I tend not to post negative reviews for one simple reason: I don’t review books I don’t finish, and I tend not to finish books I don’t enjoy. There’s only so much time in the year, and with so many books I want to read I don’t like to force myself to struggle through stuff I’m not enjoying. However, if it’s an author I like and have read in the past, but I don’t really like a specific book of theirs, I will persevere and write about why I didn’t like it so much. So there haven’t been many negative reviews on Civilian Reader. I’ve seen some bloggers think this is ridiculous and assume it means I’m pandering to publishers or something. It’s not. I do this for fun and read for pleasure – why should I inflict fiction I don’t like on myself?

How important are blogs to your reading choices?

That’s tough to answer. I don’t read reviews of books I’m either looking forward to or that I have waiting to be read. I don’t like to influence my perceptions by reading other reviews before I read and write my own. Books I wasn’t aware of, or had maybe prematurely written off, though, I will read coverage of. I’ve changed my mind on a number of occasions due to a review on another blog.

I follow a lot of book blogs now, though – partly to keep up with peers (I don’t consider other bloggers to be “competition”), but also because other people spot things I miss and, I hope, vice versa. For example, I learned of Lyndsay Faye from you – and I’m very glad that I did, because I thoroughly enjoyed The Gods of Gotham. So, yeah: very important for general news, interviews, learning about new authors, and so on.

How do you think blogs and reviewers fit in the book business?

Difficult to answer this without coming across as self-important, but I do think book blogs have certainly increased in importance and influence. This is visible through publisher’s increased willingness to send out review copies to blogs (especially independent ones), and things like the increase in cover-blurbs coming from blogs. I also think blogs are very useful for bibliophiles especially, as most of them offer better reviews – longer, more in-depth and so on – than some trade publications or newspapers.

What is your current read and what book are you most eagerly awaiting?

I’m currently reading Chuck Wendig’s sequel to Double Dead, Bad Blood, after which I will read Ari Marmell’s False Covenant. I also have a couple of non-fiction books on the go: Drift by Rachel Maddow and Fear & Loathing at Rolling Stone, which collects Hunter S. Thompson’s articles for Rolling Stone (which is one of my favourite magazines).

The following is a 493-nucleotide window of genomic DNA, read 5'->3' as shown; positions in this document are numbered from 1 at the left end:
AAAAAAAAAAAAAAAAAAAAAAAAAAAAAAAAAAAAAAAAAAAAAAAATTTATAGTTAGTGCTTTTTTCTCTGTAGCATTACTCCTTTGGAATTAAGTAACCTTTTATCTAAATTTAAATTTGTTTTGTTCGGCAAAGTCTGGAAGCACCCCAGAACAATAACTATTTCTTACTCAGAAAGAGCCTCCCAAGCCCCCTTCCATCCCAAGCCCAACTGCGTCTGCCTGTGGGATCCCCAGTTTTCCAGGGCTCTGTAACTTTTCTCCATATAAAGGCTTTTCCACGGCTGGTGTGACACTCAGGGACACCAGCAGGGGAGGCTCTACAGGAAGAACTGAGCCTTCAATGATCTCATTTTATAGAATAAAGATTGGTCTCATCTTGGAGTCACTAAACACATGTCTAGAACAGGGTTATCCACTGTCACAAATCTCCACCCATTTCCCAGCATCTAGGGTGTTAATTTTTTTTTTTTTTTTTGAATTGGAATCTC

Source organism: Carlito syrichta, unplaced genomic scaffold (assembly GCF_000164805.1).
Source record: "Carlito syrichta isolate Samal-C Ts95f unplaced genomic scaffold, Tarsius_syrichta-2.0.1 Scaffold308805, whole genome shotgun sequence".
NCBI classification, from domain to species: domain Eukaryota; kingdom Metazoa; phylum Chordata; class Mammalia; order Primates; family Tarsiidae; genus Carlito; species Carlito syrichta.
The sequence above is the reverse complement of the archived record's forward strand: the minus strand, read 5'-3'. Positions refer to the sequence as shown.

As for eagerly-awaited books coming out this year…? There are so many! I’ve got a page on my blog for the releases this year I’m most looking forward to, but it’s a little difficult to pick just one. There are a lot of sequels to superb 2011 debuts that I’m looking forward to. It’s not technically a ‘new’ book, but I’m also looking forward to Ian Tregillis’s Bitter Seeds, which will soon be released in the UK for the first time.

I’m also really looking forward to Evan Thomas’s new biography of President Eisenhower – he has a wonderful, accessible and engaging style that is just so good, quite journalistic.

There is one that I think everyone’s looking forward to: Scott Lynch’s Republic of Thieves. The Lies of Locke Lamora is the novel that got me back into reading fantasy in a big way, so the Gentleman Bastards series will always have a very special place on my shelves.

Is there something else you’re obsessed with other than books?

Coffee, wine, and rock and metal music – I love all three. I love reading in coffee shops, and usually listening to my ever-present MP3 player (I have a small, rugged, five-year-old Sony model). I love red wine, but not in a particularly refined way – I know what I like (favourites are all Argentinian Malbecs), and have a limited vocabulary for describing them. I’ve become far more selective with music, though – when I was reviewing music, I started to receive review copies of endless bands that just sounded the same, and it kind of ruined it for me for a little while. I still keep on top of releases and so forth, but I don’t seek out new authors as obsessively as I used to. Mainly, I like Scandinavian metal (In Flames, Sonic Syndicate and Soilwork, for example), rock from the US (Shinedown, Black Stone Cherry, Five Finger Death Punch), and some gothic rock/metal (HIM, Entwine, Sentenced). I also like some classical and some pop. I don’t listen to the radio and never really have, so I tend not to get bored of popular songs too quickly.

I’m also fascinated by American politics, and I read altogether too many news magazine, newspapers and politics blogs. (Note: it’s what I studied at university, too, so I do have some professional interest in it.)

Finally, I have to stay true to my roots and ask a librarian question to finish off with: Do you shelve your books alphabetically, by genre or do you have an ingenious system?

Alphabetical by author, then by date. I separate fiction from non-fiction and graphic novels, too. I do the same for my extensive CD collection…
My extensive collection of presidential biographies is organised chronologically by administration, author and date.

Thanks for a lovely set of answers, Stefan, and for letting me start Blogger Query off in style. For those of you not already following Civilian Reader, what are you waiting for? Hop to it! You can also follow Stefan on Twitter.


8 thoughts on “Blogger Query – Civilian Reader”

  1. Great interview Mieneke! What a cool idea to interview fellow bloggers. Wish I had thought of that. Stefan's blog is one of my faves, so it is cool to learn more about the man behind the blog.

  2. Nice work, I'm liking this series of posts already. :) Stefan's a stand up chap. (Being American, I actually have no idea if what I said was a good or bad thing – was going for good!)

  3. Nice interview, especially for a newbie book blogger looking for tips! :) I'm already following Civilian Reader but if I wasn't, I definitely would after this.

  4. @Bryce: haha, no that was a positive remark. And Stefan is definitely a stand up chap!

    @Joel: Glad you liked it! My feature was actually inspired by a series of blog posts Mark Lawrence did called Turning the Tables where he also interviewed bloggers, you might like those as well!